Something big bubbled up in Times Square on Thursday and has folks all lathered up, in a good way.
The hard-to-miss bottle of soap — standing in at 21 feet tall, weighing 2,500 pounds and more than eight feet in diameter — was a dream come true, six years in the making. The spectacle (even for Times Square standards) was so big that it could even be spotted on some of NBC New York's sky cameras.
It belongs to Soap Box, and the message in this bottle? Taking care of yourself, and those in need — the perfect message on what happens to be National Clean Beauty Day and National Give Something Away Day.
The company said that part of their goal was to get people to continue washing their hands, even if masks are going away more and more. But there were more sobering reasons behind the display as well.
"There are Americans who don't have access to proper hygiene because food assistance programs or food stamps programs don't cover hygiene products. That's why organizations like Soap Box exist: We believe that access to hygiene should be for all," said Soap Box CEO David Simnick.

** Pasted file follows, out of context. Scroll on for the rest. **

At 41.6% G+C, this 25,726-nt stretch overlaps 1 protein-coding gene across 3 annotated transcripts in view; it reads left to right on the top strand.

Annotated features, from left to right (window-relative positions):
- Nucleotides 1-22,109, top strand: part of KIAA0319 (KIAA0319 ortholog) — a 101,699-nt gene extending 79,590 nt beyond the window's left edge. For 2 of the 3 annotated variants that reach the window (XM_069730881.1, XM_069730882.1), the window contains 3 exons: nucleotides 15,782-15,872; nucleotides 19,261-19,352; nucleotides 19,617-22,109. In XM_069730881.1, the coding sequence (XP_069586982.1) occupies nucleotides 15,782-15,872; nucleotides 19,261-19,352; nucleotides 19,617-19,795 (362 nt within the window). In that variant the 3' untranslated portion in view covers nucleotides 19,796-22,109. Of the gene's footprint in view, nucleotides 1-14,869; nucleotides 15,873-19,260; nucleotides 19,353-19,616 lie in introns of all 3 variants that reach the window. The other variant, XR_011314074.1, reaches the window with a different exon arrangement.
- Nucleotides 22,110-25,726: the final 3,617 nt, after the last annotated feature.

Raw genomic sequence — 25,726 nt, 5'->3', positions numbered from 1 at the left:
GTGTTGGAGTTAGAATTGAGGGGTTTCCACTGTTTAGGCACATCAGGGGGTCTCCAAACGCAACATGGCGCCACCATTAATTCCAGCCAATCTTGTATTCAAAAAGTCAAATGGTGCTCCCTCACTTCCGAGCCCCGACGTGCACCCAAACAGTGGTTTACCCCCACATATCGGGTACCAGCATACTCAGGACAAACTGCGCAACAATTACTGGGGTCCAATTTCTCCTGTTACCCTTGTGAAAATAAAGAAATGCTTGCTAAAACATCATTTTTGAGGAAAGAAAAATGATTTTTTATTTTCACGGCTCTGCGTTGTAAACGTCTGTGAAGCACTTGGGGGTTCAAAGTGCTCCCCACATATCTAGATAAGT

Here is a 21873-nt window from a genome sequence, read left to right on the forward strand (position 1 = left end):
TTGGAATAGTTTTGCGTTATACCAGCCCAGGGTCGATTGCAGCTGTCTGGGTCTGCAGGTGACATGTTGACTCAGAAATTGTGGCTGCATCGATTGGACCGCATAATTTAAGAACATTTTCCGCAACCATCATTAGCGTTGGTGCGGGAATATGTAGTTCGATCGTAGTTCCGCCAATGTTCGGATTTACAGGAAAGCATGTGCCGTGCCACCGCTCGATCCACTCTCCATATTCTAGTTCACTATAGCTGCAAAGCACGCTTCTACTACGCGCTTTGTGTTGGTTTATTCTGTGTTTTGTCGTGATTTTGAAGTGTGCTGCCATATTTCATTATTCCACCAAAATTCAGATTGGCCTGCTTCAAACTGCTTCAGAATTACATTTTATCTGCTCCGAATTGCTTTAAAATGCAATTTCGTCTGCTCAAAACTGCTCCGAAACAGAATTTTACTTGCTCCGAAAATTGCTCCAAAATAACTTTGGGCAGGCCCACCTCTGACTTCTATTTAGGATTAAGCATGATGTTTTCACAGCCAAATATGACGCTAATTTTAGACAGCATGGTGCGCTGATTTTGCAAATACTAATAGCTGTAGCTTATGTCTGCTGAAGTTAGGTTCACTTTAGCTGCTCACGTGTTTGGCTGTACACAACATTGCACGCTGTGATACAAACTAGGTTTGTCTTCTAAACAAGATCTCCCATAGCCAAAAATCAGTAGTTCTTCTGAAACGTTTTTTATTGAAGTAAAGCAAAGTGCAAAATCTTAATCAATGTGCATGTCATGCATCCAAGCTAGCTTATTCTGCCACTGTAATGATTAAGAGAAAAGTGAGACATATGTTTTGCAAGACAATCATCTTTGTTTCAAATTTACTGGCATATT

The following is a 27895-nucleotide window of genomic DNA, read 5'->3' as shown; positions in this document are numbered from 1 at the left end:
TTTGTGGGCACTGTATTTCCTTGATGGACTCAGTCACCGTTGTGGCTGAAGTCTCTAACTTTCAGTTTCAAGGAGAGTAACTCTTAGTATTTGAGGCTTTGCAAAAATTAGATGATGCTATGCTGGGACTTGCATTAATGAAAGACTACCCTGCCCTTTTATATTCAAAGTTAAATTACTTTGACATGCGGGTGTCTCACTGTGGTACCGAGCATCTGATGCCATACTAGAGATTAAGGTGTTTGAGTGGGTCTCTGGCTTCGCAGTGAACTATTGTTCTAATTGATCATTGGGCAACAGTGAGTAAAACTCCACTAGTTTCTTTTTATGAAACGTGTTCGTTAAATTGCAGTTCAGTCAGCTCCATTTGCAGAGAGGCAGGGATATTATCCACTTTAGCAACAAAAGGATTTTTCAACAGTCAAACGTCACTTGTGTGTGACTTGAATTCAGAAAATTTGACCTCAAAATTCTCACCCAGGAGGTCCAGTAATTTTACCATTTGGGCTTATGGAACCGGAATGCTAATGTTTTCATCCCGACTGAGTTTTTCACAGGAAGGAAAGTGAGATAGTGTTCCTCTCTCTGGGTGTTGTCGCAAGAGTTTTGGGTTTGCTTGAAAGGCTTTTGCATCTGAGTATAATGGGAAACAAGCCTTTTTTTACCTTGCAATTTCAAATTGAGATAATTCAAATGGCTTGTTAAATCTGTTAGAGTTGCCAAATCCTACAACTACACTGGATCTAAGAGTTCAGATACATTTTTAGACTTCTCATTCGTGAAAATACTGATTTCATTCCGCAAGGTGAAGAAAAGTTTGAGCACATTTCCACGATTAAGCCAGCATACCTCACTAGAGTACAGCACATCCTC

The other part of their mission is really special. Soap Box is donating nearly 148,000 personal care products to homeless shelters and foster children. A nonprofit in NYC, Hearts of Gold, is helping 2,500 boxes for mothers and children in need.
"Providing our families with the simplest of hygiene products so they can practice good hygiene skills and stay healthy, just like the rest of us," said Allison Hayden of Hearts of Gold.
Soap Box has already set two world records: the most hygiene products donated in 24 hours, and the most hygiene products donated in a week.
It will be wash, rinse and repeat over the next two weeks for the larger-than-life bottle, which will visit 15 other cities across the country where people will continue to assemble and donate hygiene kits. It heads to Boston on Friday.
And no matter what type of soap is used, the message is the same: "Please keep washing your hands. It's good for you, it's good for your family, it's good for public health," Simnick said.